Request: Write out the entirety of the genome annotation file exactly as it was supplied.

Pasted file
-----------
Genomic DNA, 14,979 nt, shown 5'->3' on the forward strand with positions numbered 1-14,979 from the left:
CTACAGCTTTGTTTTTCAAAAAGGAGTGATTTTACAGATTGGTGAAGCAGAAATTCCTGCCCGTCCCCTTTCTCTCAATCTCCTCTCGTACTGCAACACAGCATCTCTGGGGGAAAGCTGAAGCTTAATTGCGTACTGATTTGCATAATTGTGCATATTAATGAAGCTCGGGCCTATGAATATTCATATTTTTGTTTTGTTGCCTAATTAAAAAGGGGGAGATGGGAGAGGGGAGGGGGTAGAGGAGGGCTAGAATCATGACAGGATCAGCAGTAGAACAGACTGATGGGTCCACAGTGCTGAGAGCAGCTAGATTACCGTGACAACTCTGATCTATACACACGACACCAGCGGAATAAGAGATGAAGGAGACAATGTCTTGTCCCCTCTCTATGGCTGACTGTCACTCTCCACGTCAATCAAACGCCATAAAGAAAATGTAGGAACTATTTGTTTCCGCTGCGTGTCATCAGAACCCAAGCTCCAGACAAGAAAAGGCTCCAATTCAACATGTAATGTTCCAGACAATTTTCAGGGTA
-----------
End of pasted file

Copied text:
Genomic DNA, 14,979 nt, shown 5'->3' on the forward strand with positions numbered 1-14,979 from the left:
CTACAGCTTTGTTTTTCAAAAAGGAGTGATTTTACAGATTGGTGAAGCAGAAATTCCTGCCCGTCCCCTTTCTCTCAATCTCCTCTCGTACTGCAACACAGCATCTCTGGGGGAAAGCTGAAGCTTAATTGCGTACTGATTTGCATAATTGTGCATATTAATGAAGCTCGGGCCTATGAATATTCATATTTTTGTTTTGTTGCCTAATTAAAAAGGGGGAGATGGGAGAGGGGAGGGGGTAGAGGAGGGCTAGAATCATGACAGGATCAGCAGTAGAACAGACTGATGGGTCCACAGTGCTGAGAGCAGCTAGATTACCGTGACAACTCTGATCTATACACACGACACCAGCGGAATAAGAGATGAAGGAGACAATGTCTTGTCCCCTCTCTATGGCTGACTGTCACTCTCCACGTCAATCAAACGCCATAAAGAAAATGTAGGAACTATTTGTTTCCGCTGCGTGTCATCAGAACCCAAGCTCCAGACAAGAAAAGGCTCCAATTCAACATGTAATGTTCCAGACAATTTTCAGGGTA